SitNews - Stories in the News - Ketchikan, Alaska



Gas pipeline
By Ted A. Wright


November 28, 2005

I agreed with much of what the honorable Wally Hickel had to say about gas pipeline development in his November 27 letter, but it was the second paragraph of his piece that caught my attention. He asks, "Will this resource simply generate cash and dividends or will it be the key to a healthy and sustainable Alaska economy well into this century?" I remember asking almost the same question ten, fifteen and twenty years ago at board and shareholder meetings for Shee Atika and Sealaska. The question then was the extent to which Native corporations should invest in financial markets, distant real-estate and out-of-state business ventures, versus development of businesses in the region that would employ shareholders and other local residents.

I don't ask the questions anymore, and I don't see a new generation of shareholders bothering to ask either. The record of success and failure is mixed when you compare companies that attempted local development with those that looked outside. But sometimes I think about where Southeast Native corporations would be if they had developed the multi-million dollar charter fishery and bottled water businesses now thriving in places like Sitka. Where would they be if they had foreseen the visitor industry boom and joined with tribes to essentially corner the market on cultural tourism in the region? Where would they be if they had worked with SEARHC to privatize the growing and hugely profitable medical and health care industries that now compete with non-Native hospitals and clinics throughout much of the state? Where would they be if hundreds of families remained in the region, worked in jobs they helped create, and paid local sales and property taxes?

The reality of the politics is that boards are pressured to produce dividends, so that is pretty much what they do. In fact, under state and federal law, corporations are pretty nearly prohibited from doing anything that doesn't maximize profits for shareholders. Still, insofar as Native people are supposedly more inclined to take the long view, local and regional business development can be construed as maximization of profit. The difference is that more shareholders would have jobs and paychecks and the dividend to all shareholders would probably be smaller.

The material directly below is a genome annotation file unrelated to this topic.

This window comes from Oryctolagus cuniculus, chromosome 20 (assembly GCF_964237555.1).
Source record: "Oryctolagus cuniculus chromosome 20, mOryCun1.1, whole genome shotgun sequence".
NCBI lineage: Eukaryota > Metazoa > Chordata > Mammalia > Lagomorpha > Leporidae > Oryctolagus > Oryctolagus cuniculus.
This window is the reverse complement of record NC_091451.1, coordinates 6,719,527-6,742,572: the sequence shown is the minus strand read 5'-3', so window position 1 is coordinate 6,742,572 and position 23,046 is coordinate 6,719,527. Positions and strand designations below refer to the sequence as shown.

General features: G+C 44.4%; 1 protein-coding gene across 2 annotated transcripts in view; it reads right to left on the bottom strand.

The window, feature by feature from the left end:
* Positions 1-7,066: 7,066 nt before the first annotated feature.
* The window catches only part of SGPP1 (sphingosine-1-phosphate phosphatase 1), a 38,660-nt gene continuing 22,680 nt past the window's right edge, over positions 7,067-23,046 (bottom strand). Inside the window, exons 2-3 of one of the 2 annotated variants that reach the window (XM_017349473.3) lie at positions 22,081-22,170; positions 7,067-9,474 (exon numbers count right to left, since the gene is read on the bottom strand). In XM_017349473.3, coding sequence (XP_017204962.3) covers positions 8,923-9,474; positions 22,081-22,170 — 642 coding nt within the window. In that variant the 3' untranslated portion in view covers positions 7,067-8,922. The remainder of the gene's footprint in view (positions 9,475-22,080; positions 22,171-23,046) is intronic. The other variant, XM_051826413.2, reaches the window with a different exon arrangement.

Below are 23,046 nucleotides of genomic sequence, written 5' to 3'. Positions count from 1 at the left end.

The key to a healthy and sustainable southeast Alaska economy is for the ANCSA corporations and the tribes to get together and look for long term development projects in their communities. It may not be a gas pipeline, but a charter boat here, a fishing lodge there, a tourist attraction here and there, it all adds up to much more than another boom or bust mega project that may or may not trickle down to the southern panhandle.

I'm not so concerned about the crisis Murkowski faces, according to Governor Hickel, as I am about the opportunities Native corporate and tribal leaders have for too long refused to face. Just as individuals must look within themselves to do what is right and good, Southeast Native corporate leaders should reflect on the past 35 years of ANCSA then look within their own communities to see what is right and good for the coporations to do these next 35 years.

Ted A. Wright
Seattle, WA - USA



Related Viewpoint:

letter Governor faces his greatest challenge By Walter J. Hickel - AK - USA



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Ketchikan, Alaska